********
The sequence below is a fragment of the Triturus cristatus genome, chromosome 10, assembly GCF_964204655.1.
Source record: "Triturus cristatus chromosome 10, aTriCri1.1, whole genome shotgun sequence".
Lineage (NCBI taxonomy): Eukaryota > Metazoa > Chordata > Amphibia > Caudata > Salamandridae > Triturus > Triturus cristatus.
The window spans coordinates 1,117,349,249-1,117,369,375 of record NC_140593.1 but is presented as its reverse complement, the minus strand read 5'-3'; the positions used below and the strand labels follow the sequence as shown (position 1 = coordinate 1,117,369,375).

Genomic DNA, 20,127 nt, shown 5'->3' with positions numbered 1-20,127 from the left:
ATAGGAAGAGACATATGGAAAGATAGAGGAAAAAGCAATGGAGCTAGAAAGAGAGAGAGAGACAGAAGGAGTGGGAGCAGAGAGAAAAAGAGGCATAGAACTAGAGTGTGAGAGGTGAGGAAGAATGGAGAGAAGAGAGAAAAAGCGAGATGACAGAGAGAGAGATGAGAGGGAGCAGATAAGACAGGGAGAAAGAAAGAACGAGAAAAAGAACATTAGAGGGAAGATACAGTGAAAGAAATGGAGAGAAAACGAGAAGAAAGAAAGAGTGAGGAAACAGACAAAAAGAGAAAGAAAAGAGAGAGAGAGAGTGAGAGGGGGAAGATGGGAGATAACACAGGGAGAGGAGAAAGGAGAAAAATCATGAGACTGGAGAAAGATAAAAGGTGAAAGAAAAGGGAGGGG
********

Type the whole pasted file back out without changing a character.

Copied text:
The sequence below is a fragment of the Triturus cristatus genome, chromosome 10, assembly GCF_964204655.1.
Source record: "Triturus cristatus chromosome 10, aTriCri1.1, whole genome shotgun sequence".
Lineage (NCBI taxonomy): Eukaryota > Metazoa > Chordata > Amphibia > Caudata > Salamandridae > Triturus > Triturus cristatus.
The window spans coordinates 1,117,349,249-1,117,369,375 of record NC_140593.1 but is presented as its reverse complement, the minus strand read 5'-3'; the positions used below and the strand labels follow the sequence as shown (position 1 = coordinate 1,117,369,375).

Genomic DNA, 20,127 nt, shown 5'->3' with positions numbered 1-20,127 from the left:
ATAGGAAGAGACATATGGAAAGATAGAGGAAAAAGCAATGGAGCTAGAAAGAGAGAGAGAGACAGAAGGAGTGGGAGCAGAGAGAAAAAGAGGCATAGAACTAGAGTGTGAGAGGTGAGGAAGAATGGAGAGAAGAGAGAAAAAGCGAGATGACAGAGAGAGAGATGAGAGGGAGCAGATAAGACAGGGAGAAAGAAAGAACGAGAAAAAGAACATTAGAGGGAAGATACAGTGAAAGAAATGGAGAGAAAACGAGAAGAAAGAAAGAGTGAGGAAACAGACAAAAAGAGAAAGAAAAGAGAGAGAGAGAGTGAGAGGGGGAAGATGGGAGATAACACAGGGAGAGGAGAAAGGAGAAAAATCATGAGACTGGAGAAAGATAAAAGGTGAAAGAAAAGGGAGGGG